In another ceremony shared on social media, a couple held their wedding on a rooftop, while a band played atop a nearby building.

A Jerusalem family with a balcony overlooking the Western Wall offered to let couples hold their mini-weddings there, in a Facebook post that was shared more than 500 times. “Know a couple who had to cancel their wedding due to coronavirus restrictions? Please let them know that they can get married with a party of 10 on our porch overlooking the kotel and har habayit for free,” read Chaya Weisberg’s post.

Weisberg says that the home has long been famous for its views, and that for decades its balcony has been a hotspot for engagements and weddings. “Jersulamites know it as the ‘Shrem Balcony’,” she said. “A famous rabbi and his wife lived here for over 40 years. They always opened their home and porch to people …  and they only wanted tenants who would do the same.” In the past week and a half, Weisberg says three proposals have happened out on the porch — she disinfects fervently after guests leave — and that after the Facebook post, several other couples have come by scouting the place as a potential wedding venue.

Because Weisberg was so strict about the guest limit — ten people plus the couple and a Rabbi — no one ended up taking her up on her offer. But she says the view and the sentiment inspired them. “It made them excited and made them want to go for it in whatever place was good for them,” she said. “A few people just got married in their homes.”

After holding a wedding ceremony for a small group on the steps outside a closed synagogue, a chasidic couple in Crown Heights led a procession of cars through the streets of Brooklyn in a white convertible, playing music in yiddish as onlookers cheered. Word of the impromptu ceremony had spread through WhatsApp, and the neighborhood was ready to dance and sing along.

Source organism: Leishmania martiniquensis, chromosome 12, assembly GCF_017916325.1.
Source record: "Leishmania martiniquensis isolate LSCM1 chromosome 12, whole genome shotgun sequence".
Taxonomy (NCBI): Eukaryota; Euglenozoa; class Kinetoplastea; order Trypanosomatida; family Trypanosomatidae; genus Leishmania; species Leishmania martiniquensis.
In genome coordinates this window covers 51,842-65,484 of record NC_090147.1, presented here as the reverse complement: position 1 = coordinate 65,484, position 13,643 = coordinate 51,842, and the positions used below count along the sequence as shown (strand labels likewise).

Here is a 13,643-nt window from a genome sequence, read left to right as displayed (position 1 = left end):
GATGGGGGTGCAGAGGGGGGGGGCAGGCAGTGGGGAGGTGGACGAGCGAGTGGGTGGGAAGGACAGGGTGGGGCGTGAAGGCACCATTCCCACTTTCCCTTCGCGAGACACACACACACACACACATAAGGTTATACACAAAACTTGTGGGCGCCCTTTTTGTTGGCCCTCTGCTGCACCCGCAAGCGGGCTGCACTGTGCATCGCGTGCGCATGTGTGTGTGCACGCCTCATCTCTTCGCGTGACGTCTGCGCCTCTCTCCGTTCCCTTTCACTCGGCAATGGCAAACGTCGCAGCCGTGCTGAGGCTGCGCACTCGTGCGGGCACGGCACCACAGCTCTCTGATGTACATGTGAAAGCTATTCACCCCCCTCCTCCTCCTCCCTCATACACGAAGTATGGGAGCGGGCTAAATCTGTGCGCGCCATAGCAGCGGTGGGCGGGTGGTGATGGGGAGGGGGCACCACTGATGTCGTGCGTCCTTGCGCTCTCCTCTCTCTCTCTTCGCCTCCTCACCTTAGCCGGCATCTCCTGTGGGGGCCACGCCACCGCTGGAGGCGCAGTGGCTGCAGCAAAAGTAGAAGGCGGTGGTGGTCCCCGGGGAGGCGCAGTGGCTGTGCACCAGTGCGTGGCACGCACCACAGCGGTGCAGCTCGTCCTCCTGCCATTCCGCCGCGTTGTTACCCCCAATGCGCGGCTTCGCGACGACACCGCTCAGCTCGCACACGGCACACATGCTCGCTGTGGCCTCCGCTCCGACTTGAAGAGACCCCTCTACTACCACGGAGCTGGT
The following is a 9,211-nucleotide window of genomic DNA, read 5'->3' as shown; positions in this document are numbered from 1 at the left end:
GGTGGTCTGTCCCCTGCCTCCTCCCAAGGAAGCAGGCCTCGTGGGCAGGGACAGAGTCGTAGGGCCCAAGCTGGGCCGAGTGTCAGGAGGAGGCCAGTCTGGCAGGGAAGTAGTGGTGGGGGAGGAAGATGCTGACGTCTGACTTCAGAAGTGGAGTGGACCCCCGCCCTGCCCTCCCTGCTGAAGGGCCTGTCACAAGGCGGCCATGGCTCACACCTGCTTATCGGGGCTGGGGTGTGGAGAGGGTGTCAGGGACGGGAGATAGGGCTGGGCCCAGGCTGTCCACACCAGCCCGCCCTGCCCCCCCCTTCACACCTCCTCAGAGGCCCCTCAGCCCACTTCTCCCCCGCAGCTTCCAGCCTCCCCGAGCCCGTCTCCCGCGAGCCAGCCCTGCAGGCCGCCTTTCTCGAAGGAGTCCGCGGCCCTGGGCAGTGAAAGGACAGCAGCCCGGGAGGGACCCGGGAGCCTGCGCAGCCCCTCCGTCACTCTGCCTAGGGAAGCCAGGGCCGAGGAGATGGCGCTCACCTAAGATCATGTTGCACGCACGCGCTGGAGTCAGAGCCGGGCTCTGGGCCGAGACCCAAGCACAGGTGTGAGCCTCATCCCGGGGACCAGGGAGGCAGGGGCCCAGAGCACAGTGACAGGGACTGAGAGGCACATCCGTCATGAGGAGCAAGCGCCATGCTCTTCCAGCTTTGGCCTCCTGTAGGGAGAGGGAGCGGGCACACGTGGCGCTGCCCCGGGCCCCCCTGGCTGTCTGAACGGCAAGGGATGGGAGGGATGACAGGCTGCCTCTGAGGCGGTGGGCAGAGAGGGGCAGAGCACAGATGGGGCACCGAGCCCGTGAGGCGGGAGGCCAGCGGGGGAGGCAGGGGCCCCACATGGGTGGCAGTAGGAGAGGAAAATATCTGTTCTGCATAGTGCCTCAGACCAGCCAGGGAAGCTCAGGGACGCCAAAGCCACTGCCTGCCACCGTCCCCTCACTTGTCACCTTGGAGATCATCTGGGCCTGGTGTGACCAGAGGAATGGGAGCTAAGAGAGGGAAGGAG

“All people are trying to find a way for the humanity to shine through this crisis, and find a way of creating these points of light amidst all the stress that’s out there,” said Motti Seligson, a rabbi and media relations manager for, who works in Brooklyn and has family who watched the wedding from Crown Heights. “People in the community found a way of, while physically distancing, not socially isolating.”

The steady drumbeat of tradition offers communities a sense of normalcy, but also gives them something to look forward to in days spent indoors listening to the sound of sirens. ”Just as much as all people were contributing to the joy and celebration of this couple, the couple really created a special moment for everyone else as well, amidst all of the chaos that’s going,” said Seligson.

Virtual birthdays and happy hours and game nights can foster similar senses of belonging these days. But performing ceremonies has added weight, he says: “As Jews, the practice of Judaism is living. It gives purpose and meaning and also confidence and joy in the future.”

Crowley hopes that in August, she and Jabobs and their loved ones will still be able to have the wedding they’d originally planned. But having a makeshift ceremony now, amid all this uncertainty, acted as an affirmation of love as much as a legal safeguard. “There’s so much that’s scary, and this we can grab on to, this we can do,” she said. “We didn’t have to be in the same room to be surrounded and held up by our family and friends and community.”

After the festivities, the couple delivered some leftover wedding cake their neighbors. (They wore gloves, and left the plates out on the front stoop.)

With reporting by Alisa Odenheimer from Israel.